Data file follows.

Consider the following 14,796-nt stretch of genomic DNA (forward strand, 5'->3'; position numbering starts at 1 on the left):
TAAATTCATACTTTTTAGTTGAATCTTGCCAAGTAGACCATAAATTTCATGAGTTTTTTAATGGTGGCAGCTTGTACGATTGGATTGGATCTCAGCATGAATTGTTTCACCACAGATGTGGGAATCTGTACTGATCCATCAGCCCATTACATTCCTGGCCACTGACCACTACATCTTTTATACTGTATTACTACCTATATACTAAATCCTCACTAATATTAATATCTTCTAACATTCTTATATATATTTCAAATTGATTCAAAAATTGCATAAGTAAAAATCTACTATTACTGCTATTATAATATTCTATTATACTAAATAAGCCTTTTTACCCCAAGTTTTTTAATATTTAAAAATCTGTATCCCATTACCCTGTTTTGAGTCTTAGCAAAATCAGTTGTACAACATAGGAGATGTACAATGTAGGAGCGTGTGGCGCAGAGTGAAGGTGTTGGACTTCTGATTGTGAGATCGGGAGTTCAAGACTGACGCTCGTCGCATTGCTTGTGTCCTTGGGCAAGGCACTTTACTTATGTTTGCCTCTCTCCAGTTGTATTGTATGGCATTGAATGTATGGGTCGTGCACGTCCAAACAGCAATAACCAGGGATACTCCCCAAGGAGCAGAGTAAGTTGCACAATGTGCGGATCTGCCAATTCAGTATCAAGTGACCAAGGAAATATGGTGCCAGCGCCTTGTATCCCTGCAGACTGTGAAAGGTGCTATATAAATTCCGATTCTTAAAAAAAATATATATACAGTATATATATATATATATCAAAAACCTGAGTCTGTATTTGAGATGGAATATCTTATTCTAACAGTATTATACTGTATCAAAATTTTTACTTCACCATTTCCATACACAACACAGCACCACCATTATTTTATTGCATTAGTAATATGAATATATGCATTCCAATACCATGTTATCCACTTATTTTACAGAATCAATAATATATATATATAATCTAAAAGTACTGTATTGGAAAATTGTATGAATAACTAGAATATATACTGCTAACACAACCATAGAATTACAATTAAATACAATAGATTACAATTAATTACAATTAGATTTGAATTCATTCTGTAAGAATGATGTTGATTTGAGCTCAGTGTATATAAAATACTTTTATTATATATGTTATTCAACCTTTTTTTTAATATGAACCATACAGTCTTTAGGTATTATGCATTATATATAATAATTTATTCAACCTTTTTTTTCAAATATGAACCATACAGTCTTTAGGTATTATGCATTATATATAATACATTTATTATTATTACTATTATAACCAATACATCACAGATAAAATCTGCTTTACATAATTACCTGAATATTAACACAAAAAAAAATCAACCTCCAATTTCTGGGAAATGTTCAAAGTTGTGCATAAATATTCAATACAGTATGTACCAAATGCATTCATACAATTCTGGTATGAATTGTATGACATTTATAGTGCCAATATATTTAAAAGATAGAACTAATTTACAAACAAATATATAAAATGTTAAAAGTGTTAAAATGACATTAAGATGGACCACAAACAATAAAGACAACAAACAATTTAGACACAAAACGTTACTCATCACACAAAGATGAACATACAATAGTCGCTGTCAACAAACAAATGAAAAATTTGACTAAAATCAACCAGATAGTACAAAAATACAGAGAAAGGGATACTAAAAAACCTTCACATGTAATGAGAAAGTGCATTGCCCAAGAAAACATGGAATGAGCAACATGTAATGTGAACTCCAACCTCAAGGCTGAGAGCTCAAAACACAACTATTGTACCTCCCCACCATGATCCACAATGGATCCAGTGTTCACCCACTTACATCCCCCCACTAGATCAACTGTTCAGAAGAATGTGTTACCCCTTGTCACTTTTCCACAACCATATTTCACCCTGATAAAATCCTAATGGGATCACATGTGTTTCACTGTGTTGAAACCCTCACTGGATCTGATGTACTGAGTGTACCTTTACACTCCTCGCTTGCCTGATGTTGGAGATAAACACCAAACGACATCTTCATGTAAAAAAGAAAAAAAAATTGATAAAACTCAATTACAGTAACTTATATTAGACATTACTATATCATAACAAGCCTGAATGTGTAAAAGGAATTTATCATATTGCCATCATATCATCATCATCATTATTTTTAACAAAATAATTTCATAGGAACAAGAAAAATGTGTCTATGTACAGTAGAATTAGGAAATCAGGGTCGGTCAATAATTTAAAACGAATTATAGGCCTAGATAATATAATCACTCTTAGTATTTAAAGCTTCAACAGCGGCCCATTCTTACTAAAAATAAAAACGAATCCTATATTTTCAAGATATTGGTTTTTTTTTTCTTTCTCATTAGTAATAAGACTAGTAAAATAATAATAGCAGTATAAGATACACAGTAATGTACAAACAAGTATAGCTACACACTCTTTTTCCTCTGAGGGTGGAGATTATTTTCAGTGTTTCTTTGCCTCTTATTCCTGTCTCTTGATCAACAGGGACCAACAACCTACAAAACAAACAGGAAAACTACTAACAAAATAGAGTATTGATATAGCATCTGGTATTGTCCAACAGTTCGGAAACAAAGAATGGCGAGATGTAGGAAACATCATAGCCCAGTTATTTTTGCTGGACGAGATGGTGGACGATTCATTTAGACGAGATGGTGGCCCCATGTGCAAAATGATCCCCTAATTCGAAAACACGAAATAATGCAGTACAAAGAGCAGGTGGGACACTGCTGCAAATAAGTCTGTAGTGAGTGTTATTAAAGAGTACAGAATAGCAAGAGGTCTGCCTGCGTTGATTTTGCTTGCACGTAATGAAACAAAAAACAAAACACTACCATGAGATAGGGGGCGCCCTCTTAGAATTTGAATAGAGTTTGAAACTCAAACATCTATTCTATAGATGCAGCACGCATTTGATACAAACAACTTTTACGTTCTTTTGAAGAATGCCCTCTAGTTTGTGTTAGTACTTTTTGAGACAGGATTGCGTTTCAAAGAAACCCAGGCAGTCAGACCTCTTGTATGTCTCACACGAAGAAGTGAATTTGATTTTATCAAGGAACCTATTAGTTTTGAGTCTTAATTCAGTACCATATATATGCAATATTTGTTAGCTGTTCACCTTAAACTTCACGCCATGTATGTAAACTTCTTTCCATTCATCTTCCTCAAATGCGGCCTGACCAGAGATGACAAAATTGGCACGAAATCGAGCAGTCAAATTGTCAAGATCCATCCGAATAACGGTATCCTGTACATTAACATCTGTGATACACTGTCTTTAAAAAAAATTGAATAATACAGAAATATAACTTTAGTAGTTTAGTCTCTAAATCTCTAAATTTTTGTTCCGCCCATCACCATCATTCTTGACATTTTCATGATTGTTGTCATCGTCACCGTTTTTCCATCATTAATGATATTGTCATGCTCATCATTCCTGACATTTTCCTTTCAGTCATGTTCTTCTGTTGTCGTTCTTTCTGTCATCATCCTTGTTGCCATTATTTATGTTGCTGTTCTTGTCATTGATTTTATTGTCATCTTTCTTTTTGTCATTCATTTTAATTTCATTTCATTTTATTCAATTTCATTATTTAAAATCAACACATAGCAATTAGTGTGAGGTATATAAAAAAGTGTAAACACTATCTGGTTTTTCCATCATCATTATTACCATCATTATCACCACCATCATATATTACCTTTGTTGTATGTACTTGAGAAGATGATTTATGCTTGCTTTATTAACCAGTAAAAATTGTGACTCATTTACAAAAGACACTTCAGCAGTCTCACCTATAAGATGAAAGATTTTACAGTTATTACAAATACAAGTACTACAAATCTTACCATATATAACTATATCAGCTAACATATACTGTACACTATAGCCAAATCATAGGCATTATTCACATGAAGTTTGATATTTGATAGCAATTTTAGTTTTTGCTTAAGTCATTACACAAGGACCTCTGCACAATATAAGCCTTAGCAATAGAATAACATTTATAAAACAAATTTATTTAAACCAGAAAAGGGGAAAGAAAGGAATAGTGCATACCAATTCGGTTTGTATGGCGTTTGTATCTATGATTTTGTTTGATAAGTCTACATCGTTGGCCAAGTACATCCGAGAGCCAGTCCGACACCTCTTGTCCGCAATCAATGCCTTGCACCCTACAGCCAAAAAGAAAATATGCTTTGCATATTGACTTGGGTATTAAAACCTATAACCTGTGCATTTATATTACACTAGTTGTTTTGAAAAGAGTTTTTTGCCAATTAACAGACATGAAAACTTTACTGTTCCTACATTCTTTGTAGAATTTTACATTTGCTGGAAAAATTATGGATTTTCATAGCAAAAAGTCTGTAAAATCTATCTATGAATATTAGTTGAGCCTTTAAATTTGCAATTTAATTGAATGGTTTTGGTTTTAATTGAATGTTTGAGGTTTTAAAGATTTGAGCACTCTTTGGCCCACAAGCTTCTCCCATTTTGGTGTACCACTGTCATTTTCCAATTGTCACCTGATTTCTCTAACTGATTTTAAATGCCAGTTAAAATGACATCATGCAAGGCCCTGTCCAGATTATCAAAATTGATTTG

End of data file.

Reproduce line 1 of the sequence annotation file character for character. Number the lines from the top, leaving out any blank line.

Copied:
Consider the following 14,796-nt stretch of genomic DNA (forward strand, 5'->3'; position numbering starts at 1 on the left):